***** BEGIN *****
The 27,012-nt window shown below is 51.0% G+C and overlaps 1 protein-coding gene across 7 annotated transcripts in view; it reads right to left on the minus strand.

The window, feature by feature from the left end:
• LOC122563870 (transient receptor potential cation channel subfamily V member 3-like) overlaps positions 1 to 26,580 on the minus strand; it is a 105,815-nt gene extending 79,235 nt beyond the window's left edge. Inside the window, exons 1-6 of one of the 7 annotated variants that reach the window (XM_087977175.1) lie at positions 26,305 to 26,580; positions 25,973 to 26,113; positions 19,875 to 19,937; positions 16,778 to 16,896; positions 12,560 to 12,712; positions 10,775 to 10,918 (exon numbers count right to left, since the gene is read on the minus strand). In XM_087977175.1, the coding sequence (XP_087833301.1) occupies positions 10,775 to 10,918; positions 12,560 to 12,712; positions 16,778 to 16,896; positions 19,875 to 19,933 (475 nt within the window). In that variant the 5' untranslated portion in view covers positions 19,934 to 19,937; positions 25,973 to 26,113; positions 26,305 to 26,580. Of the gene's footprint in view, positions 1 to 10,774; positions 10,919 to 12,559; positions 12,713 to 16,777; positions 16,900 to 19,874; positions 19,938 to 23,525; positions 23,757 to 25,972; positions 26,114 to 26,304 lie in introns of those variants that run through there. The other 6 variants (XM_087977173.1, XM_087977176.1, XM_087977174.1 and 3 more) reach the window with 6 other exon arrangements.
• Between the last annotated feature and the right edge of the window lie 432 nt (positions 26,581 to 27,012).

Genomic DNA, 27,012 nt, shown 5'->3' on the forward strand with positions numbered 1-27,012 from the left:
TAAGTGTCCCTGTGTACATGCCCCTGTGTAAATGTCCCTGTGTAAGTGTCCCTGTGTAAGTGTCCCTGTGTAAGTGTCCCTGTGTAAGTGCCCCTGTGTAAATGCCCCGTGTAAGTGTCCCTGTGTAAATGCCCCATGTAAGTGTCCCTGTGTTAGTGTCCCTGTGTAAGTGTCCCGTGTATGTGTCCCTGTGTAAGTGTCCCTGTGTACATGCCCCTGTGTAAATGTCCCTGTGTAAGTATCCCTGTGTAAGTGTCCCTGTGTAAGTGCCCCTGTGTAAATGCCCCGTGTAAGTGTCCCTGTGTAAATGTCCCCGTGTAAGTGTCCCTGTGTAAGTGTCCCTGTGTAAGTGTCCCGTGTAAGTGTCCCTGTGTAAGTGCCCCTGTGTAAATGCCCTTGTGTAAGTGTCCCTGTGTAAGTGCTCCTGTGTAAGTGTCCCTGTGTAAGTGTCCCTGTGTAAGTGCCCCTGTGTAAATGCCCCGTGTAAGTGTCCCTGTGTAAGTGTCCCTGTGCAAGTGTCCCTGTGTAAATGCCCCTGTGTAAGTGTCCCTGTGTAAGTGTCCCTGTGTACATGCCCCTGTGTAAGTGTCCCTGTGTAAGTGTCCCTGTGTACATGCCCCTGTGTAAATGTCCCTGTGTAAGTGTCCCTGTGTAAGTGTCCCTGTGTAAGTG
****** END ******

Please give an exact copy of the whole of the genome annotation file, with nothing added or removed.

The 27,012-nt window shown below is 51.0% G+C and overlaps 1 protein-coding gene across 7 annotated transcripts in view; it reads right to left on the minus strand.

The window, feature by feature from the left end:
• LOC122563870 (transient receptor potential cation channel subfamily V member 3-like) overlaps positions 1 to 26,580 on the minus strand; it is a 105,815-nt gene extending 79,235 nt beyond the window's left edge. Inside the window, exons 1-6 of one of the 7 annotated variants that reach the window (XM_087977175.1) lie at positions 26,305 to 26,580; positions 25,973 to 26,113; positions 19,875 to 19,937; positions 16,778 to 16,896; positions 12,560 to 12,712; positions 10,775 to 10,918 (exon numbers count right to left, since the gene is read on the minus strand). In XM_087977175.1, the coding sequence (XP_087833301.1) occupies positions 10,775 to 10,918; positions 12,560 to 12,712; positions 16,778 to 16,896; positions 19,875 to 19,933 (475 nt within the window). In that variant the 5' untranslated portion in view covers positions 19,934 to 19,937; positions 25,973 to 26,113; positions 26,305 to 26,580. Of the gene's footprint in view, positions 1 to 10,774; positions 10,919 to 12,559; positions 12,713 to 16,777; positions 16,900 to 19,874; positions 19,938 to 23,525; positions 23,757 to 25,972; positions 26,114 to 26,304 lie in introns of those variants that run through there. The other 6 variants (XM_087977173.1, XM_087977176.1, XM_087977174.1 and 3 more) reach the window with 6 other exon arrangements.
• Between the last annotated feature and the right edge of the window lie 432 nt (positions 26,581 to 27,012).

Genomic DNA, 27,012 nt, shown 5'->3' on the forward strand with positions numbered 1-27,012 from the left:
TAAGTGTCCCTGTGTACATGCCCCTGTGTAAATGTCCCTGTGTAAGTGTCCCTGTGTAAGTGTCCCTGTGTAAGTGTCCCTGTGTAAGTGCCCCTGTGTAAATGCCCCGTGTAAGTGTCCCTGTGTAAATGCCCCATGTAAGTGTCCCTGTGTTAGTGTCCCTGTGTAAGTGTCCCGTGTATGTGTCCCTGTGTAAGTGTCCCTGTGTACATGCCCCTGTGTAAATGTCCCTGTGTAAGTATCCCTGTGTAAGTGTCCCTGTGTAAGTGCCCCTGTGTAAATGCCCCGTGTAAGTGTCCCTGTGTAAATGTCCCCGTGTAAGTGTCCCTGTGTAAGTGTCCCTGTGTAAGTGTCCCGTGTAAGTGTCCCTGTGTAAGTGCCCCTGTGTAAATGCCCTTGTGTAAGTGTCCCTGTGTAAGTGCTCCTGTGTAAGTGTCCCTGTGTAAGTGTCCCTGTGTAAGTGCCCCTGTGTAAATGCCCCGTGTAAGTGTCCCTGTGTAAGTGTCCCTGTGCAAGTGTCCCTGTGTAAATGCCCCTGTGTAAGTGTCCCTGTGTAAGTGTCCCTGTGTACATGCCCCTGTGTAAGTGTCCCTGTGTAAGTGTCCCTGTGTACATGCCCCTGTGTAAATGTCCCTGTGTAAGTGTCCCTGTGTAAGTGTCCCTGTGTAAGTG